Take the 2-minute tour ×
Mathematics Stack Exchange is a question and answer site for people studying math at any level and professionals in related fields. It's 100% free, no registration required.

I have the following sets of values for $x$ and $y$:

$x$: $0, 1.5, 2.0, 3.0, 5.0$

$y$: $0.00, 0.92, 1.41, 2.60, 5.59$

I am to find a correlation between the two sets of values. A graph of them gets:

enter image description here

and a graph of $log(x)$ and $log(y)$ finds

enter image description here

in other words a straight line. I now have no idea where to go next. I originally tried the model following, realising afterwards how wrong it was:

To find the correlation I tried to find a $y = kx + m$ equation for the graph, using the values I'd found for $log(x)$ and $log(y)$:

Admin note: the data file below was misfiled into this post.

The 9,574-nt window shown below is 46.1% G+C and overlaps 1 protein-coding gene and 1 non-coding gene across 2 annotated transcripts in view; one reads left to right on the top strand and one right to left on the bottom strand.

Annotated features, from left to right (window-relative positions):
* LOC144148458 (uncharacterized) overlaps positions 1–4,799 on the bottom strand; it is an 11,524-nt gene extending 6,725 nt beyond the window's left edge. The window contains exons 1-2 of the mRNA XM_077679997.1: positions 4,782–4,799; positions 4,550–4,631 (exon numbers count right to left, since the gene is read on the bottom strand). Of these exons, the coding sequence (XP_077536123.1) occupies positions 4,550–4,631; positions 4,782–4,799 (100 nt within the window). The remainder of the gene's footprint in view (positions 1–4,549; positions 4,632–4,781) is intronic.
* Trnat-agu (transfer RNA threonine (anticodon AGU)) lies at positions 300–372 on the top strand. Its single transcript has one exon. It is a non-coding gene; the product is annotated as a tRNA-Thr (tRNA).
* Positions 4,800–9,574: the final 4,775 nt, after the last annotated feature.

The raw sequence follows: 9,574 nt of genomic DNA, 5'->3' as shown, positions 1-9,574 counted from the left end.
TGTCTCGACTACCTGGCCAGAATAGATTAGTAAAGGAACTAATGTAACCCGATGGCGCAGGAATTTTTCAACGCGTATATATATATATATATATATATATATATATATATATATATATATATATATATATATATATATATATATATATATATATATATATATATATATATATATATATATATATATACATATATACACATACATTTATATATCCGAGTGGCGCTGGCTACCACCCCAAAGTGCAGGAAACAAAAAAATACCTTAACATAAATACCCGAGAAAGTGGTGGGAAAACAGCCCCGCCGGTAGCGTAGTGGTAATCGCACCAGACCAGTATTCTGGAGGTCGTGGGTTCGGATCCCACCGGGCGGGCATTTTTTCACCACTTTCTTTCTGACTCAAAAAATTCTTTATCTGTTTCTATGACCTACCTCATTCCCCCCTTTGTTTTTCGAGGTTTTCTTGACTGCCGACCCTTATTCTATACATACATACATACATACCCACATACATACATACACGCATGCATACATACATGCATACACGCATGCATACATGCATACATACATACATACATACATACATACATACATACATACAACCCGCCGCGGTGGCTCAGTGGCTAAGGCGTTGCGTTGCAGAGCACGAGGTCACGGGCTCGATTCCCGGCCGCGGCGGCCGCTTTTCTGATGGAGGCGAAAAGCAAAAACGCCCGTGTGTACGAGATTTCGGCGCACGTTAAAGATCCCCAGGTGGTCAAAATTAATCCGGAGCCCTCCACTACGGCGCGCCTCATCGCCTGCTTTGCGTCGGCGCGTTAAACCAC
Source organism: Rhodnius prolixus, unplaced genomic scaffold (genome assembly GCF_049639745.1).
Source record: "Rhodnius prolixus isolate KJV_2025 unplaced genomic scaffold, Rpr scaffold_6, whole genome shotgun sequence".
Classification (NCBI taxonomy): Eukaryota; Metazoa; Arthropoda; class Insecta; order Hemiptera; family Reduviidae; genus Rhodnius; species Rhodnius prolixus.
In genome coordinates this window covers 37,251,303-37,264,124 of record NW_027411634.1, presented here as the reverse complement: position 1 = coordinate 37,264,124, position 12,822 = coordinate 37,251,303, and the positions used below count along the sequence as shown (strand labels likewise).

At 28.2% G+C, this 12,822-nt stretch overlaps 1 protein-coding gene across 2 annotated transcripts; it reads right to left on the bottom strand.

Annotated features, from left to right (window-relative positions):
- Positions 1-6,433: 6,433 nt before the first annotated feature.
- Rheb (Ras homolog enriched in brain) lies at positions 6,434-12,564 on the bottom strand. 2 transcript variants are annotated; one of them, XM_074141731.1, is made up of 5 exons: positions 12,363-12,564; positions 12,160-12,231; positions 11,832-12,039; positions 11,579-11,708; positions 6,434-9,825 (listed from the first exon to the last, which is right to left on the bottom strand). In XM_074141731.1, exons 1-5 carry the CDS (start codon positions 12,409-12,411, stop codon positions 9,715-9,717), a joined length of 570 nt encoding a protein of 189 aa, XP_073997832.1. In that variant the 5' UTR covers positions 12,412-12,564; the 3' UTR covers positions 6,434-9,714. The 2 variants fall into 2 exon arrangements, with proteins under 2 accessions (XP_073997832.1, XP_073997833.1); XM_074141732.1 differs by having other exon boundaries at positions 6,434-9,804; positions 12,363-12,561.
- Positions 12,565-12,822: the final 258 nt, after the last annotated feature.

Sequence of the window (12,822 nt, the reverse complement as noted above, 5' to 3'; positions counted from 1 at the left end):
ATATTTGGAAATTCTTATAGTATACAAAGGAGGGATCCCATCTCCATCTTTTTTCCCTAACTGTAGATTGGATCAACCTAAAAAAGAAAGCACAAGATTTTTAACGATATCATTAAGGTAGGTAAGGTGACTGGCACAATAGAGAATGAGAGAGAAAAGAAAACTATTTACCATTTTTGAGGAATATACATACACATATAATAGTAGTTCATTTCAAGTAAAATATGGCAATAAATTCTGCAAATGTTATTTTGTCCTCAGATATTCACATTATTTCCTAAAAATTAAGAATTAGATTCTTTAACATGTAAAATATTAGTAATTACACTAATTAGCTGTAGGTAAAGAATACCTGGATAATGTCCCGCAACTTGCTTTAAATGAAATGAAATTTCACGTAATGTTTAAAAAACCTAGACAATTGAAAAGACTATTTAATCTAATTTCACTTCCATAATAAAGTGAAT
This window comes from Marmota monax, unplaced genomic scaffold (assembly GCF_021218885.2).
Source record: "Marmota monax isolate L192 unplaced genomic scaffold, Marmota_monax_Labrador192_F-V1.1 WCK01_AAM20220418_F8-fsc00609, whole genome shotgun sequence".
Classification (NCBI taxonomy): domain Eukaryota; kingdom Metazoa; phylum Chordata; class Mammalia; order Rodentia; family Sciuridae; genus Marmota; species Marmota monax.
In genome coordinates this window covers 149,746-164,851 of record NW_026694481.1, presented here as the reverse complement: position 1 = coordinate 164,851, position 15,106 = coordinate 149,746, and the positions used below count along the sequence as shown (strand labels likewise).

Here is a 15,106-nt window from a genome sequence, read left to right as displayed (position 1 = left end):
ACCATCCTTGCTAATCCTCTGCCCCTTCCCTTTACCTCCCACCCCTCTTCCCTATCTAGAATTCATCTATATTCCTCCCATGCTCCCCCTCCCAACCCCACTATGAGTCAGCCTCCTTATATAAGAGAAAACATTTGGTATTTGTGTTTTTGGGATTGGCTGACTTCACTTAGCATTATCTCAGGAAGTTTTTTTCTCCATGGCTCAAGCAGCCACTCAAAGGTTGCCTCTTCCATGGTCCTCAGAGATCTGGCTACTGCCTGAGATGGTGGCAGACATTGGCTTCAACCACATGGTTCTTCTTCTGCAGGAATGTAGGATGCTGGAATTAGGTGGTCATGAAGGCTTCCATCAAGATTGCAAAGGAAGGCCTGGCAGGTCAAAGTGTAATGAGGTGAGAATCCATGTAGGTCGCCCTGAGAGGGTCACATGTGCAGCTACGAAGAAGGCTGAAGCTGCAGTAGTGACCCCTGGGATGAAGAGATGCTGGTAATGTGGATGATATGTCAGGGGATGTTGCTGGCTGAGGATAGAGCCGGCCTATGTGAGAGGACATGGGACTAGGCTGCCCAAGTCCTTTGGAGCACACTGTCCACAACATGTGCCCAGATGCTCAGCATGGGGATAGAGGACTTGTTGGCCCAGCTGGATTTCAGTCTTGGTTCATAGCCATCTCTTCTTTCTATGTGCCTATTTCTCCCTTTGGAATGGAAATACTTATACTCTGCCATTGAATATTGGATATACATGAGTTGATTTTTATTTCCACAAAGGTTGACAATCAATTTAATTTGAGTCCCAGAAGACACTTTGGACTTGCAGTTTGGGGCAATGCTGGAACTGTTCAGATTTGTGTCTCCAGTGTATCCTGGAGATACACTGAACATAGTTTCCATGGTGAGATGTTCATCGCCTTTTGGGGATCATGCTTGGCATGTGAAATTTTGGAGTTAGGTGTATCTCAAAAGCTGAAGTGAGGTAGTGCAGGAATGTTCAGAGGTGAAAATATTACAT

$$k_1 = 0.667$$

$$k_2 = 0.663$$

$$k_3 = 0.674$$

In other words, with some margin of error $k$ is around $0.668$.

$$y = kx + m \iff m = y - kx$$

$$m = 0.9555 - 1.0968\times 0.668 = 0.223$$

$$y = 0.668x + 0.223$$

Testing these values for another $x$ and $y$ shows:

$$0.668\times 0.6931 + 0.223 = 0.686$$

where it should have resulted in $0.3436$.

share|improve this question

1 Answer 1

up vote 0 down vote accepted

I figured it out! Leaving the answer here for anyone working on similar problems.

The fact that the graph has a straight line when using logarithms means that $y$ advances exponentially:

$$\log(y) = \log(x) \times k \iff \log(y) = \log(x^k) \iff y = x^k$$

On top of this we have a constant $C$:

$$\log(y) = \log(C) + \log(x^k) \iff \log(y) = \log(C \times x^k) \iff y = C\times x^k$$

We can gather that the $k$ value is $\frac{\Delta \log(y)}{\Delta \log(x)} = \frac{3}{2}$.

$$\log(y) = \log(C \times x^k) \iff y = C\times x^k$$

$$\Rightarrow C = \frac{y}{x^k} = 0.5008 \approx \frac{1}{2}$$

share|improve this answer

Your Answer

 
discard

By posting your answer, you agree to the privacy policy and terms of service.

Not the answer you're looking for? Browse other questions tagged or ask your own question.